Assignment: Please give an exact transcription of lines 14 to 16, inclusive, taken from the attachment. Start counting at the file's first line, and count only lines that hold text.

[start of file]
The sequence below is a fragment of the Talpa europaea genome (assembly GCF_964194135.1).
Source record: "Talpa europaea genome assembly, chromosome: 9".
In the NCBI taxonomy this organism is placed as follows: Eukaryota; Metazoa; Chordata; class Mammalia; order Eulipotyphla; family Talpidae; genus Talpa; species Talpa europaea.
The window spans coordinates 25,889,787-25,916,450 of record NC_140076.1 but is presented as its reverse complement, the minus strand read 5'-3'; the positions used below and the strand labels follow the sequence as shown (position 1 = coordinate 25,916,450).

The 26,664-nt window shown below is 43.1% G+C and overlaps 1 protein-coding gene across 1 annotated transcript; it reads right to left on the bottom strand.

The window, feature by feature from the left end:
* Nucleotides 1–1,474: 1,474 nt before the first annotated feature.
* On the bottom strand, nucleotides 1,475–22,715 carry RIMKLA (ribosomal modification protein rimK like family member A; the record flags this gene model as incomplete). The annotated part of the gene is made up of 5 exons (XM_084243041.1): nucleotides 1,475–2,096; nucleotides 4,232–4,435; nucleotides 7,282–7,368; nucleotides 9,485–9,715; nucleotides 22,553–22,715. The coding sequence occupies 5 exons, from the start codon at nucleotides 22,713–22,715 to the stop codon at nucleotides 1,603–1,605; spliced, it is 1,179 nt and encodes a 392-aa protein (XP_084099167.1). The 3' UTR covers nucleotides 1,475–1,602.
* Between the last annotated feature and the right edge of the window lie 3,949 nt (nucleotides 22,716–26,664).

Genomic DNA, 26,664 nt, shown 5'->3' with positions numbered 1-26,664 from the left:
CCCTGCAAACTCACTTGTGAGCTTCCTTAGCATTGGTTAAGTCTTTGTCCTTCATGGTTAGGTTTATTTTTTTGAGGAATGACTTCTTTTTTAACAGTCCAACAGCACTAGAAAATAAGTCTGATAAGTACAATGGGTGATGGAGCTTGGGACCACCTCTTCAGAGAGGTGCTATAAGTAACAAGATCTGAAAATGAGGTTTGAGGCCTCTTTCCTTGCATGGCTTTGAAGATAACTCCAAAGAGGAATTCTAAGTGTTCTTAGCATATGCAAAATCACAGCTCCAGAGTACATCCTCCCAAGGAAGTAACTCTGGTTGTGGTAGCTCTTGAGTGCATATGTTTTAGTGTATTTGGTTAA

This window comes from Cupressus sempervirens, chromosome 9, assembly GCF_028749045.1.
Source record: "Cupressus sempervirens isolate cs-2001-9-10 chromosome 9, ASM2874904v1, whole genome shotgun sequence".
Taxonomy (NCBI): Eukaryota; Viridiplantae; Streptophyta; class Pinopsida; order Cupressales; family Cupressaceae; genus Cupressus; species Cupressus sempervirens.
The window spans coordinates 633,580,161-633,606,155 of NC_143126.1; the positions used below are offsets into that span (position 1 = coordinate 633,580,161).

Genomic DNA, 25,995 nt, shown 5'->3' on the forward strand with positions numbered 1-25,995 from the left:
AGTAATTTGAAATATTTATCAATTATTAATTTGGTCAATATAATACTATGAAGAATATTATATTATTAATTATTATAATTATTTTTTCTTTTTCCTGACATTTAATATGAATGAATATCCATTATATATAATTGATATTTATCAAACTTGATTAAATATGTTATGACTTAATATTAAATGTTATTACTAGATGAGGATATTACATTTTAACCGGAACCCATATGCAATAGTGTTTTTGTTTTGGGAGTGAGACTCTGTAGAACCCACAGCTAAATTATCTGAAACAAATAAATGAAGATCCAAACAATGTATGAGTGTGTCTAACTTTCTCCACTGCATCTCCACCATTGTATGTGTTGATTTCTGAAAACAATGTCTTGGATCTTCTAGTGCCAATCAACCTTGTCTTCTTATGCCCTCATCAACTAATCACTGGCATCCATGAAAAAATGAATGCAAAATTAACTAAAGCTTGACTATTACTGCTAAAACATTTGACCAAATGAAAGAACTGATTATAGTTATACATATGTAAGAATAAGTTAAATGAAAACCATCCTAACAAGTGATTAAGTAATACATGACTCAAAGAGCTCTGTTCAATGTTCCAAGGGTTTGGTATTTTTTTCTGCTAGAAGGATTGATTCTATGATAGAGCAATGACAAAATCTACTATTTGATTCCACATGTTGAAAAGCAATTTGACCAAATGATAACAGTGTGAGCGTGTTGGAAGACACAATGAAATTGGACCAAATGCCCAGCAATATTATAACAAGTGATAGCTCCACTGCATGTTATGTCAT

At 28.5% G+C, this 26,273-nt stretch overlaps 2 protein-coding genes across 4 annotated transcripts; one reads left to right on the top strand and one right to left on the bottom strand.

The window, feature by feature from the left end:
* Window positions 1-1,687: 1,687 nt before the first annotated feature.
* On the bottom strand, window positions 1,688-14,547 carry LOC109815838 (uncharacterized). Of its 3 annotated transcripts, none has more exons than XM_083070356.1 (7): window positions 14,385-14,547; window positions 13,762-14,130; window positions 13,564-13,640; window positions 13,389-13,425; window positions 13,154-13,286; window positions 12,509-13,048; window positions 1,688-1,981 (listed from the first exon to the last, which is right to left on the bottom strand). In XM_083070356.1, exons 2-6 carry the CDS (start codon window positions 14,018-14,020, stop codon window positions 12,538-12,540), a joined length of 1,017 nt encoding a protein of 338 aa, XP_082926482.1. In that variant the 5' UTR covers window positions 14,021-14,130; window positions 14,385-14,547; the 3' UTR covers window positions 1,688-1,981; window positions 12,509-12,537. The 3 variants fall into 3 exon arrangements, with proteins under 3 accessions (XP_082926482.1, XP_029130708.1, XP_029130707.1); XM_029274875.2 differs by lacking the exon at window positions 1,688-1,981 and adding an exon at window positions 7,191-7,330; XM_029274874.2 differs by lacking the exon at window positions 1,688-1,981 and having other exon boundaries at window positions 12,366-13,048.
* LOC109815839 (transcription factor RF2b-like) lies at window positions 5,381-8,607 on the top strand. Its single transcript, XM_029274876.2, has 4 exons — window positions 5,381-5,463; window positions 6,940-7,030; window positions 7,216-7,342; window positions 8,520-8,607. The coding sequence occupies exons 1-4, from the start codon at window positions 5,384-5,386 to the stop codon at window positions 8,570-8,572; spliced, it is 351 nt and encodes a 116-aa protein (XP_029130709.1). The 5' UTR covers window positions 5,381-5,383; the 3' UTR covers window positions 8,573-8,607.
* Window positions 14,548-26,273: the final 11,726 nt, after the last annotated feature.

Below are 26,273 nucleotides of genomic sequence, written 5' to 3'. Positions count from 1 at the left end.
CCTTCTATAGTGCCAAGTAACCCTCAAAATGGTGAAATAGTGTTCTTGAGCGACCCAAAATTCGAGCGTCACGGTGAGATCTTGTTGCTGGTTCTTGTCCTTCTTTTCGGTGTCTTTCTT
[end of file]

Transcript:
Taxonomy (NCBI): Eukaryota; Viridiplantae; Streptophyta; class Pinopsida; order Cupressales; family Cupressaceae; genus Cupressus; species Cupressus sempervirens.
The window spans coordinates 633,580,161-633,606,155 of NC_143126.1; the positions used below are offsets into that span (position 1 = coordinate 633,580,161).

Genomic DNA, 25,995 nt, shown 5'->3' on the forward strand with positions numbered 1-25,995 from the left: